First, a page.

Friday, May 9, 2014

Ask The Judge | 5/9/2014

Questions About Dressage

With Amy McElroy

Amy McElroy is a USEF R judge, qualified to officiate at any USEF recognized show at all national dressage levels. She rides, trains and teaches at Fairlane Farm in Aiken and judges about a dozen dressage shows and events each year. In her popular Ask the Judge column, she answers readers' questions about dressage.

Dear Amy,


We recently went to a dressage show in Aiken to watch our granddaughter compete in her first recognized show, and while we were there we had the opportunity to watch our first Grand Prix. We marveled at the fancy trot the horses performed. It looked great to us, but we wondered what it was, and if the judge was as impressed as we were.

                                                                                       - Just Spectators

Dear Spectators,


I’m glad you were able to come out to our local USEF dressage show and that you enjoyed the Grand Prix. The Grand Prix is the highest level in dressage, and is the level that you see at the Olympics. The fancy trots you are referring to are called the passage and piaffe. These are impressive movements. Not all horses have the ability to perform them, because they take great strength, coordination and balance. This is why they are only asked for at the highest and hardest levels of dressage.

Let’s look at the passage first. If you saw the horse performing what appeared to be a slow motion trot around the arena, this is called a passage. The passage is a very collected, highly elevated, cadenced trot, with prolonged periods of suspension. A good passage should have the hindquarters well engaged and active. The height of the toe of the raised foreleg should be level with the middle of the cannon bone of the other foreleg. The aim of passage is to demonstrate the highest degree of collection, cadence and suspension in the trot.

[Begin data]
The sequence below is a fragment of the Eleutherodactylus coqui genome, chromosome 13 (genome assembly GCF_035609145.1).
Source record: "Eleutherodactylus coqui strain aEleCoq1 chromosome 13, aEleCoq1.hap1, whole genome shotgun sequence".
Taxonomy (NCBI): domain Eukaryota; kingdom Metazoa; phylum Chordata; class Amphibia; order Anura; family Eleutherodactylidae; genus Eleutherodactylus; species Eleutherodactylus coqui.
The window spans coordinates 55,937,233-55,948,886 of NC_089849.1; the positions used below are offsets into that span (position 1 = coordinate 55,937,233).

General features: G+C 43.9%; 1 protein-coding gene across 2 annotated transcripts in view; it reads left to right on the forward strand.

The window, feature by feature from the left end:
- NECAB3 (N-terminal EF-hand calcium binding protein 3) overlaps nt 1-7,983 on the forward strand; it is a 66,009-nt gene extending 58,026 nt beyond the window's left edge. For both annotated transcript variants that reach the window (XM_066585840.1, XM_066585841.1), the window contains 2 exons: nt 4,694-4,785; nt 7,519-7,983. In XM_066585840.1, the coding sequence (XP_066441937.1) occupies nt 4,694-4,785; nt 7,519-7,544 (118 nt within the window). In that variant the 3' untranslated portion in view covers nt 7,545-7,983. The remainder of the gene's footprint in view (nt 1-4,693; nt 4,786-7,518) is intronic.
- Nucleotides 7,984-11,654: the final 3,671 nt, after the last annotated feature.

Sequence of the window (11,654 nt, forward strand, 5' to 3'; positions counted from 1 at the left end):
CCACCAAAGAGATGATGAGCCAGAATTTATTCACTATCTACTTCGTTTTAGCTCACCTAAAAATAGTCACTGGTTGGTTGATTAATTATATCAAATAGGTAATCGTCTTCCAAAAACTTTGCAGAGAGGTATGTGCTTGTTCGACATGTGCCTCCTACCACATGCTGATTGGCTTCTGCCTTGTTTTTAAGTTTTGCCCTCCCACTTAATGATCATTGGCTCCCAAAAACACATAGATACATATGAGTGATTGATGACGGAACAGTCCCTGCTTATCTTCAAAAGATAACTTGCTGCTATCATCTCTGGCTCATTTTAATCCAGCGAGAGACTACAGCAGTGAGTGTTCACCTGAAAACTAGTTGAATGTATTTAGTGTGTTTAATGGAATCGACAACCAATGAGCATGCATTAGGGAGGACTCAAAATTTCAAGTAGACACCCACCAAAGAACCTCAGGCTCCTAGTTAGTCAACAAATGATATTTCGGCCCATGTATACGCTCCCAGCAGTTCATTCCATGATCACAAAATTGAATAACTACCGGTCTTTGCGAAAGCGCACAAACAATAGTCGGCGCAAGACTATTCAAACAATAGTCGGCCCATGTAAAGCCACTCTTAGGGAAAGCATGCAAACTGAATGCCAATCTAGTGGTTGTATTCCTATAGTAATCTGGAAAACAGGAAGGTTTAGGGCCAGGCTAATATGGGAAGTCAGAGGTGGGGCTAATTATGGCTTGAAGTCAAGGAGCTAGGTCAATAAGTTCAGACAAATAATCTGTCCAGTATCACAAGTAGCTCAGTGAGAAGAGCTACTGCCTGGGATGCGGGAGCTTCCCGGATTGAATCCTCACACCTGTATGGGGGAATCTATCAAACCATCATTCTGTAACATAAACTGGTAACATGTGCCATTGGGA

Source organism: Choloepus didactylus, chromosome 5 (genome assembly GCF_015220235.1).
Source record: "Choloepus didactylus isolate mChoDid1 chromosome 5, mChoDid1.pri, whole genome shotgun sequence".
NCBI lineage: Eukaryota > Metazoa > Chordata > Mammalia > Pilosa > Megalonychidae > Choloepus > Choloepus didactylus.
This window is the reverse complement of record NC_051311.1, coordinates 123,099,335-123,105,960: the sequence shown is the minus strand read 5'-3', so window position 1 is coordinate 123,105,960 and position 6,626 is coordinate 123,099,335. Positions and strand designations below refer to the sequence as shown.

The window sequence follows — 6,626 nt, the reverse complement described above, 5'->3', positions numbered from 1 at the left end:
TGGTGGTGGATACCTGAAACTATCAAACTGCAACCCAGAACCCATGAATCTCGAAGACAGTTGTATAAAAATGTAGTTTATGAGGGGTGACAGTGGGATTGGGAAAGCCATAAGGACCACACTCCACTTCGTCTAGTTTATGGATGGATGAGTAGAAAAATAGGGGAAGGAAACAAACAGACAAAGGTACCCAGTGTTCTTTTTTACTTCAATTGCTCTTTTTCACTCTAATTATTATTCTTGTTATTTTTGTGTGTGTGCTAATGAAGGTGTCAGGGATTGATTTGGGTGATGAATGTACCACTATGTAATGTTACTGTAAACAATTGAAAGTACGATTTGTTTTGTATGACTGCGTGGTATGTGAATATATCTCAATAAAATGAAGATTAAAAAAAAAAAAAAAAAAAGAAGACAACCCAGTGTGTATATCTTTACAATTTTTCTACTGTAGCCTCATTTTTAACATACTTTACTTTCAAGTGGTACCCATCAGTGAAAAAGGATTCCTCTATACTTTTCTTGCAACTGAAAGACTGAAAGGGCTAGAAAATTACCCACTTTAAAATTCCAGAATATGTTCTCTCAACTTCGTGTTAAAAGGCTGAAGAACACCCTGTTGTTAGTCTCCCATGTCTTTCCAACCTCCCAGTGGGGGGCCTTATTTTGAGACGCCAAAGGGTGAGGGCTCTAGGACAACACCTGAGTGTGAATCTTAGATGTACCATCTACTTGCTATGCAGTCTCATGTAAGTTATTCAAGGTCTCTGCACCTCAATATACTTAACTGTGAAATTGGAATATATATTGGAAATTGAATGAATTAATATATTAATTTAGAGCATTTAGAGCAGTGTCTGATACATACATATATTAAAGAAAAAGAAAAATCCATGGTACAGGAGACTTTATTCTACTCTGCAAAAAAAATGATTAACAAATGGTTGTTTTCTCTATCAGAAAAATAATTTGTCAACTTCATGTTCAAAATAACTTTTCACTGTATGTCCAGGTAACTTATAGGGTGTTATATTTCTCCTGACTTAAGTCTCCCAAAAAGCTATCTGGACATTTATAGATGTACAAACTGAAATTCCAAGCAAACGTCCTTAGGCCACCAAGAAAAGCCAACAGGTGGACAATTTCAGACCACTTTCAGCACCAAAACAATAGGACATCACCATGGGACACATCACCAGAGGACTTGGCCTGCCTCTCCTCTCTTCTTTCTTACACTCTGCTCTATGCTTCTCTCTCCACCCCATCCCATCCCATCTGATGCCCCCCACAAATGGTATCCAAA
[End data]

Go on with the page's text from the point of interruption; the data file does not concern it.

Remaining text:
Here is what judges like to see in the passage:

1. Rider sitting in harmony with the horse. The rider should hardly be moving at all.

2. Clear moments of suspension with prolonged engagement of hindquarter. The horse should appear to have significant “air time” with all four legs.

3. The horse is steady on the bit. The neck should be raised and the poll (the top of the horse’s head, between his ears) should be the highest point.

4. Regularity of each lifting leg. Each leg should perform equally and evenly.

5. Impression of controlled power.

6. Expressive, confident and effortless.

If you saw what appeared to be a horse trotting in place, this movement is called the piaffe. The piaffe is a highly collected, cadenced, elevated trot on the spot. In a good piaffe, the horse should not move forward or backward, although at some levels horses are allowed to move forward slightly. Each diagonal pair of feet is raised and returned to the ground alternately, with an even cadence. The height of the toe of the raised foreleg should be level with the middle of the cannon bone of the other foreleg. The toe of the raised hind leg should reach just above the fetlock joint of the other hind leg. The aim of the piaffe is to demonstrate the highest degree of collection, while giving the impression of remaining in place.

Here is what judges like to see in the piaffe:

1. The rider is sitting quietly and in harmony.

2. The horse is willing and lively with forward intent, without moving forward significantly, performing the required number of steps.

3. The horse remains steady on the bit, with consistent elastic contact. The neck should be raised and the poll should be the highest point.

4. The haunches should be lowered, and each step should have elasticity and spring.

5. The movement should demonstrate cadence and regularity.

6. Expressive, confident and effortless.

Other aspects judges look at are the transitions from passage to piaffe and from piaffe to passage. This is the ultimate demonstration of submission and self-carriage, and shows the well-trained dressage horse at his most spectacular. When executed well, it is pure beauty, a thrill to behold, and a joy to judge. At the Aiken shows, we are lucky to have horses performing at the Grand Prix level, so spectators can enjoy and experience the pinnacle of dressage.


This article is copyrighted and first appeared in The Aiken Horse. It is reprinted here by permission.